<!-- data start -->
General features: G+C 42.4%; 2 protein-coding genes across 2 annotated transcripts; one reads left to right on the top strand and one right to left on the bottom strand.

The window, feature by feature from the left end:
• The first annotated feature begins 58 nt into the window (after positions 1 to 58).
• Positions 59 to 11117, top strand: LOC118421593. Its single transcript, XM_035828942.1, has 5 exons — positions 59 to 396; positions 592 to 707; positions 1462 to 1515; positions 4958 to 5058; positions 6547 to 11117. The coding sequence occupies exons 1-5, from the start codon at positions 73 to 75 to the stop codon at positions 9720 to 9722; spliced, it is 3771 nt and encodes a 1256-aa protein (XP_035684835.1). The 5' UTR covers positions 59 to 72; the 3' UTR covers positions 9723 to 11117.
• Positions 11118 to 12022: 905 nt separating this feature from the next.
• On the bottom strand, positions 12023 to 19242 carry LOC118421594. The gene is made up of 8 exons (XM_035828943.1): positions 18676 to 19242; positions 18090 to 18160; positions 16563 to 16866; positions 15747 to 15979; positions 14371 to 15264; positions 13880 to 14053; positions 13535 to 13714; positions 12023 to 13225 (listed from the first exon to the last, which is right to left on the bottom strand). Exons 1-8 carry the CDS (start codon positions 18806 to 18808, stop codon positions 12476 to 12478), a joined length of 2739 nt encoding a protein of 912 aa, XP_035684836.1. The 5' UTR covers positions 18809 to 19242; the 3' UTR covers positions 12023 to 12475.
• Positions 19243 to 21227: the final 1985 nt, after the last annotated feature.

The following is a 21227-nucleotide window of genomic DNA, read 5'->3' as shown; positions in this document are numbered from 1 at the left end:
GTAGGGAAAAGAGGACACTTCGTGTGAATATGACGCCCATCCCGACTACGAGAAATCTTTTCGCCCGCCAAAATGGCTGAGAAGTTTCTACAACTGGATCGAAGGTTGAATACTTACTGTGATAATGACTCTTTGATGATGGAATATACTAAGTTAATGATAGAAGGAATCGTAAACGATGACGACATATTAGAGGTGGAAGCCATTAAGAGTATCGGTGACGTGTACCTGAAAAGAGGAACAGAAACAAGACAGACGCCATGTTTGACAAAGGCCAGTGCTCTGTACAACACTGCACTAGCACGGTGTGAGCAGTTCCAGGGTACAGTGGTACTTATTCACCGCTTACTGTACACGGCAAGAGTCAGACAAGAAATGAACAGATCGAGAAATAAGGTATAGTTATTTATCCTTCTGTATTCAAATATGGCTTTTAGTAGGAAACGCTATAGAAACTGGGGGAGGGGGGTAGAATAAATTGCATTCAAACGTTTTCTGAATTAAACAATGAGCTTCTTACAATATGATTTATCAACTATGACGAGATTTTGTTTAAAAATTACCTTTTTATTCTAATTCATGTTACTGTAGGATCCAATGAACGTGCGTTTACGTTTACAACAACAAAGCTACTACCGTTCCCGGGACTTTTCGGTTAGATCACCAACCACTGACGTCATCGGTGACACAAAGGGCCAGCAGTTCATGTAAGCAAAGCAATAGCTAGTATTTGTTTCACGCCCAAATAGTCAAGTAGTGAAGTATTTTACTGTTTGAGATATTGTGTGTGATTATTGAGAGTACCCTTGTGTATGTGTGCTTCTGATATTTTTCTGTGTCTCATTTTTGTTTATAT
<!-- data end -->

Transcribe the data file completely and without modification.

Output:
General features: G+C 42.4%; 2 protein-coding genes across 2 annotated transcripts; one reads left to right on the top strand and one right to left on the bottom strand.

The window, feature by feature from the left end:
• The first annotated feature begins 58 nt into the window (after positions 1 to 58).
• Positions 59 to 11117, top strand: LOC118421593. Its single transcript, XM_035828942.1, has 5 exons — positions 59 to 396; positions 592 to 707; positions 1462 to 1515; positions 4958 to 5058; positions 6547 to 11117. The coding sequence occupies exons 1-5, from the start codon at positions 73 to 75 to the stop codon at positions 9720 to 9722; spliced, it is 3771 nt and encodes a 1256-aa protein (XP_035684835.1). The 5' UTR covers positions 59 to 72; the 3' UTR covers positions 9723 to 11117.
• Positions 11118 to 12022: 905 nt separating this feature from the next.
• On the bottom strand, positions 12023 to 19242 carry LOC118421594. The gene is made up of 8 exons (XM_035828943.1): positions 18676 to 19242; positions 18090 to 18160; positions 16563 to 16866; positions 15747 to 15979; positions 14371 to 15264; positions 13880 to 14053; positions 13535 to 13714; positions 12023 to 13225 (listed from the first exon to the last, which is right to left on the bottom strand). Exons 1-8 carry the CDS (start codon positions 18806 to 18808, stop codon positions 12476 to 12478), a joined length of 2739 nt encoding a protein of 912 aa, XP_035684836.1. The 5' UTR covers positions 18809 to 19242; the 3' UTR covers positions 12023 to 12475.
• Positions 19243 to 21227: the final 1985 nt, after the last annotated feature.

The following is a 21227-nucleotide window of genomic DNA, read 5'->3' as shown; positions in this document are numbered from 1 at the left end:
GTAGGGAAAAGAGGACACTTCGTGTGAATATGACGCCCATCCCGACTACGAGAAATCTTTTCGCCCGCCAAAATGGCTGAGAAGTTTCTACAACTGGATCGAAGGTTGAATACTTACTGTGATAATGACTCTTTGATGATGGAATATACTAAGTTAATGATAGAAGGAATCGTAAACGATGACGACATATTAGAGGTGGAAGCCATTAAGAGTATCGGTGACGTGTACCTGAAAAGAGGAACAGAAACAAGACAGACGCCATGTTTGACAAAGGCCAGTGCTCTGTACAACACTGCACTAGCACGGTGTGAGCAGTTCCAGGGTACAGTGGTACTTATTCACCGCTTACTGTACACGGCAAGAGTCAGACAAGAAATGAACAGATCGAGAAATAAGGTATAGTTATTTATCCTTCTGTATTCAAATATGGCTTTTAGTAGGAAACGCTATAGAAACTGGGGGAGGGGGGTAGAATAAATTGCATTCAAACGTTTTCTGAATTAAACAATGAGCTTCTTACAATATGATTTATCAACTATGACGAGATTTTGTTTAAAAATTACCTTTTTATTCTAATTCATGTTACTGTAGGATCCAATGAACGTGCGTTTACGTTTACAACAACAAAGCTACTACCGTTCCCGGGACTTTTCGGTTAGATCACCAACCACTGACGTCATCGGTGACACAAAGGGCCAGCAGTTCATGTAAGCAAAGCAATAGCTAGTATTTGTTTCACGCCCAAATAGTCAAGTAGTGAAGTATTTTACTGTTTGAGATATTGTGTGTGATTATTGAGAGTACCCTTGTGTATGTGTGCTTCTGATATTTTTCTGTGTCTCATTTTTGTTTATAT